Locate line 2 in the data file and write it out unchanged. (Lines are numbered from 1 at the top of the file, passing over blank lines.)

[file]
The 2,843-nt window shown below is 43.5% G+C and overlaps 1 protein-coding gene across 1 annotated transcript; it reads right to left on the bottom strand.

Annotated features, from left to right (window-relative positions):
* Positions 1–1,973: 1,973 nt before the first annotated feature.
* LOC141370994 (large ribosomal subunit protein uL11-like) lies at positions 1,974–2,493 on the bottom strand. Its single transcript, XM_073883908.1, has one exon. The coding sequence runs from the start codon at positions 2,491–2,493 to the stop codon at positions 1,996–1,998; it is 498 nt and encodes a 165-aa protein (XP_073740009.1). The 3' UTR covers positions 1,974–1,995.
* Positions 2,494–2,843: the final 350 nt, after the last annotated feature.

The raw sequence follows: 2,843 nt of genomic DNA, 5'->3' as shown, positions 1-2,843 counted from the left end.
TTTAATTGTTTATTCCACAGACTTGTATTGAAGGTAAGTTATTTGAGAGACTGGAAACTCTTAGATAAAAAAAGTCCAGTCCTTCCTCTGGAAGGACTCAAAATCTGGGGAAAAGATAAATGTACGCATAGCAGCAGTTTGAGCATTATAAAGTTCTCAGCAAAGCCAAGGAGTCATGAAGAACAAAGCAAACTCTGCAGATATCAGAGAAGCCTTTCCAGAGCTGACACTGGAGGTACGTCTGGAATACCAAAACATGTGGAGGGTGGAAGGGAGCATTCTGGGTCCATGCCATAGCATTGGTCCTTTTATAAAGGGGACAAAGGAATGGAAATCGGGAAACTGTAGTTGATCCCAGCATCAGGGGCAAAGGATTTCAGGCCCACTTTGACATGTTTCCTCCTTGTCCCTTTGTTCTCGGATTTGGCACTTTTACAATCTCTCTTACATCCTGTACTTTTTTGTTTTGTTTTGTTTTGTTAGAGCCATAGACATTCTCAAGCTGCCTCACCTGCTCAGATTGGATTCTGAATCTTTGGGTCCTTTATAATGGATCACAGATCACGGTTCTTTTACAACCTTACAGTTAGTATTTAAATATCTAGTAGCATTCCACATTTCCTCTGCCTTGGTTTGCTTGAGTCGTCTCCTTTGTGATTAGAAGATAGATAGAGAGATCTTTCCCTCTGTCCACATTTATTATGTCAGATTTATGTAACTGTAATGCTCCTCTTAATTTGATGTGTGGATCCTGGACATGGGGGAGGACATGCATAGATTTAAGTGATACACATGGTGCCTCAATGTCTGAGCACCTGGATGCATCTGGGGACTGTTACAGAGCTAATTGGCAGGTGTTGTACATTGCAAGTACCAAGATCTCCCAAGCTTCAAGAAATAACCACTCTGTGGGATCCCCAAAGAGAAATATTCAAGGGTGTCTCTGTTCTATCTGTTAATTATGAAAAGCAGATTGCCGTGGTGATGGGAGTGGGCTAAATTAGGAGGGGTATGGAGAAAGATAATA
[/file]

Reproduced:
Annotated features, from left to right (window-relative positions):